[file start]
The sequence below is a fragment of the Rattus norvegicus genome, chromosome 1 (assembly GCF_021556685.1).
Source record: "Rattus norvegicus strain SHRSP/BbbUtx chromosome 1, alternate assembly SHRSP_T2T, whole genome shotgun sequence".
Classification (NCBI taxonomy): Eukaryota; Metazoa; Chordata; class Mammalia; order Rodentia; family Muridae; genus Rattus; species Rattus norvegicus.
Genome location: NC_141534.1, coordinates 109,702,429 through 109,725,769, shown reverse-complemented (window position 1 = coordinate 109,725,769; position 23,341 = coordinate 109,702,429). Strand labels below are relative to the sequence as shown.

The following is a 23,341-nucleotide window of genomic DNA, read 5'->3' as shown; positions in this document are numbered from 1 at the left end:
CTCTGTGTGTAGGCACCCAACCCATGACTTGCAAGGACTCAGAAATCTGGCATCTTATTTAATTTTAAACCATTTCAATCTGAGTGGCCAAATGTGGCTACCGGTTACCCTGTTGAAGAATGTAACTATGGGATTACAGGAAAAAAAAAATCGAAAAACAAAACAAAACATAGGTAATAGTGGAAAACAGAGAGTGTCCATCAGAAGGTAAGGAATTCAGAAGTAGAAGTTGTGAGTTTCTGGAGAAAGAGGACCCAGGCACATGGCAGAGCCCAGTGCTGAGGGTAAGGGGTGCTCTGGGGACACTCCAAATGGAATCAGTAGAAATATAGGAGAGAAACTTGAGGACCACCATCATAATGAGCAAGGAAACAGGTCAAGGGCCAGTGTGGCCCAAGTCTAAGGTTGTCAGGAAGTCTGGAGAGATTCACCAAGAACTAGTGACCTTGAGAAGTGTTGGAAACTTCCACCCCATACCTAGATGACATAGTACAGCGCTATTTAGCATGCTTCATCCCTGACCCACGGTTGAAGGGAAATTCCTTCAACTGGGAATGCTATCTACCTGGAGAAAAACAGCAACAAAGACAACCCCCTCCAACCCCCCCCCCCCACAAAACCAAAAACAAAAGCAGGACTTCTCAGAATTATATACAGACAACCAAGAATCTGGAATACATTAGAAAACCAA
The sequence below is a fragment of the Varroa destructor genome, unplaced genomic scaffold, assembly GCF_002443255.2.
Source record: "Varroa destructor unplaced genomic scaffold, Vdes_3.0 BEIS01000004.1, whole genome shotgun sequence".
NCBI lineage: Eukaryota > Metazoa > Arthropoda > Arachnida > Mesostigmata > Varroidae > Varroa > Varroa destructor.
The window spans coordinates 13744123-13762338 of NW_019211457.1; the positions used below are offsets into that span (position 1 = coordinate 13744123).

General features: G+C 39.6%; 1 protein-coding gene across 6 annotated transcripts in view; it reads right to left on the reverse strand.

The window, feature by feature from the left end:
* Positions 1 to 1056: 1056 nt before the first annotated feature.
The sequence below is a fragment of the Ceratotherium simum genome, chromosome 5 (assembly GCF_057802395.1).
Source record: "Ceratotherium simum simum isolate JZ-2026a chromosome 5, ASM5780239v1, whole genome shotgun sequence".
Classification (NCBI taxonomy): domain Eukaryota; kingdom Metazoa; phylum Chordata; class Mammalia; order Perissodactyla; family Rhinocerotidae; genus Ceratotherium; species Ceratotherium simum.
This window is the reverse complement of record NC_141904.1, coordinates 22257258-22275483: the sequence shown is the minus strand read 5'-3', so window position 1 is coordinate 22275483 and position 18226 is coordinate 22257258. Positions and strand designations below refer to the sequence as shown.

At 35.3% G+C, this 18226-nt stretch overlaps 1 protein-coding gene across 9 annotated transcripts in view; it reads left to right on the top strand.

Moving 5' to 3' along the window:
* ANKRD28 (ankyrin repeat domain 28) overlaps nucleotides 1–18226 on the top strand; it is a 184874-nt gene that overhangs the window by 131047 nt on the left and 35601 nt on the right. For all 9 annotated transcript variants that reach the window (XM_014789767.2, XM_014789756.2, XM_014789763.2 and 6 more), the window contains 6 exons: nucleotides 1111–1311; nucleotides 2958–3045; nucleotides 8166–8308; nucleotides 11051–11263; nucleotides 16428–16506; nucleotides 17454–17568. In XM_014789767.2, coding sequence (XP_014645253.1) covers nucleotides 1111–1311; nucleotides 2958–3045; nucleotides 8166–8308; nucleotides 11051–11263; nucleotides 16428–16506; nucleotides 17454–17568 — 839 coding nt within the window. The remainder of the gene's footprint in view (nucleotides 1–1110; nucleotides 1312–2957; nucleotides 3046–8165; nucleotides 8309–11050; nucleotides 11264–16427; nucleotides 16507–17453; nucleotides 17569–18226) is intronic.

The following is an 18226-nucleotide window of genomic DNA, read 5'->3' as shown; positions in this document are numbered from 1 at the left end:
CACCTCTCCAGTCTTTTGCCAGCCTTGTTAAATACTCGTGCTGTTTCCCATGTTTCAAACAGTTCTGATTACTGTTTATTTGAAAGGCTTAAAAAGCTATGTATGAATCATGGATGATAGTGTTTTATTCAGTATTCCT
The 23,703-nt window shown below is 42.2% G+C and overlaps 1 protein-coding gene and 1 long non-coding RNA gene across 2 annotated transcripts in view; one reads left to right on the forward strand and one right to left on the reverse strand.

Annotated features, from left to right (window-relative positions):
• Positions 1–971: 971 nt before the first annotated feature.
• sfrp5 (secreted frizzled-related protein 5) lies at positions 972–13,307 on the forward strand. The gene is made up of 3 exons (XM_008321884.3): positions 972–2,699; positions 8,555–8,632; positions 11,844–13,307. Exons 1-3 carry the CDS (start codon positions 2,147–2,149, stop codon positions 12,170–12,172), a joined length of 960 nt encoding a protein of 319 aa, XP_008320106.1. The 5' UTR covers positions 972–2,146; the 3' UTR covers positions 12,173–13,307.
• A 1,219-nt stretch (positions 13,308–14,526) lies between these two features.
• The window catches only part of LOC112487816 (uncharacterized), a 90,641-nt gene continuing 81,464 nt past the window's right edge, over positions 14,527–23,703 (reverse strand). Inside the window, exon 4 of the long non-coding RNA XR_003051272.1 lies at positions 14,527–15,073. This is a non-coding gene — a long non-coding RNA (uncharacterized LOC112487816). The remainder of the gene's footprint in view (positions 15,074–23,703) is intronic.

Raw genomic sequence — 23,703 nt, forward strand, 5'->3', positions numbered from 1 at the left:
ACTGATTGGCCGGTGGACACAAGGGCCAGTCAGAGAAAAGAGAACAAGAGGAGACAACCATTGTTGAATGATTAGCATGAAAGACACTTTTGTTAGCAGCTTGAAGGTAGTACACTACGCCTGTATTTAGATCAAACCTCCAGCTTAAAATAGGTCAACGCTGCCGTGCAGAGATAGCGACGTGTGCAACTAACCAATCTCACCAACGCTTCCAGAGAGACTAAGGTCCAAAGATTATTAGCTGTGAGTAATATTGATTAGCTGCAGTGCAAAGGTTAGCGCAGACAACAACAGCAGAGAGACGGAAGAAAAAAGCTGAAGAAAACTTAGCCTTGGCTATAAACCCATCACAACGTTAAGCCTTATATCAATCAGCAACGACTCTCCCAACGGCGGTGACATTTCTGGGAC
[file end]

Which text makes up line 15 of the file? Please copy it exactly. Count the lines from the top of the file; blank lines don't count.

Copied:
Source record: "Ceratotherium simum simum isolate JZ-2026a chromosome 5, ASM5780239v1, whole genome shotgun sequence".